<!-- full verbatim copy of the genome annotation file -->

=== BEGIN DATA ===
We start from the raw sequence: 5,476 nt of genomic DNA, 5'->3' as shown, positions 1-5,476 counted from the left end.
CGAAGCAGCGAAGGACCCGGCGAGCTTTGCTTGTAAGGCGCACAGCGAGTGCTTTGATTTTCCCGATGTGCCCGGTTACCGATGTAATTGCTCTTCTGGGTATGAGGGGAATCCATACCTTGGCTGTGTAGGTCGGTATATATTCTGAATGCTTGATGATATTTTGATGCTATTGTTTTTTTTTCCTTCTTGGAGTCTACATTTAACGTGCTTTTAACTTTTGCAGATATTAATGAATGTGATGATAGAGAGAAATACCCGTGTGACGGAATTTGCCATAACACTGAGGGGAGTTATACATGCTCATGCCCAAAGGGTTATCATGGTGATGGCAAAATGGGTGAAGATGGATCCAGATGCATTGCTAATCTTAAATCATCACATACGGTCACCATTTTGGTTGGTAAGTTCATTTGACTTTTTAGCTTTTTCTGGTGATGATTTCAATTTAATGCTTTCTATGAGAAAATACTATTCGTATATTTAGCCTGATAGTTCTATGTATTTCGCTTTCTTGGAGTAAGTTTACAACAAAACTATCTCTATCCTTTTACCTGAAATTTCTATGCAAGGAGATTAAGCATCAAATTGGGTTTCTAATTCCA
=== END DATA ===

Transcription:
We start from the raw sequence: 5,476 nt of genomic DNA, 5'->3' as shown, positions 1-5,476 counted from the left end.
CGAAGCAGCGAAGGACCCGGCGAGCTTTGCTTGTAAGGCGCACAGCGAGTGCTTTGATTTTCCCGATGTGCCCGGTTACCGATGTAATTGCTCTTCTGGGTATGAGGGGAATCCATACCTTGGCTGTGTAGGTCGGTATATATTCTGAATGCTTGATGATATTTTGATGCTATTGTTTTTTTTTCCTTCTTGGAGTCTACATTTAACGTGCTTTTAACTTTTGCAGATATTAATGAATGTGATGATAGAGAGAAATACCCGTGTGACGGAATTTGCCATAACACTGAGGGGAGTTATACATGCTCATGCCCAAAGGGTTATCATGGTGATGGCAAAATGGGTGAAGATGGATCCAGATGCATTGCTAATCTTAAATCATCACATACGGTCACCATTTTGGTTGGTAAGTTCATTTGACTTTTTAGCTTTTTCTGGTGATGATTTCAATTTAATGCTTTCTATGAGAAAATACTATTCGTATATTTAGCCTGATAGTTCTATGTATTTCGCTTTCTTGGAGTAAGTTTACAACAAAACTATCTCTATCCTTTTACCTGAAATTTCTATGCAAGGAGATTAAGCATCAAATTGGGTTTCTAATTCCA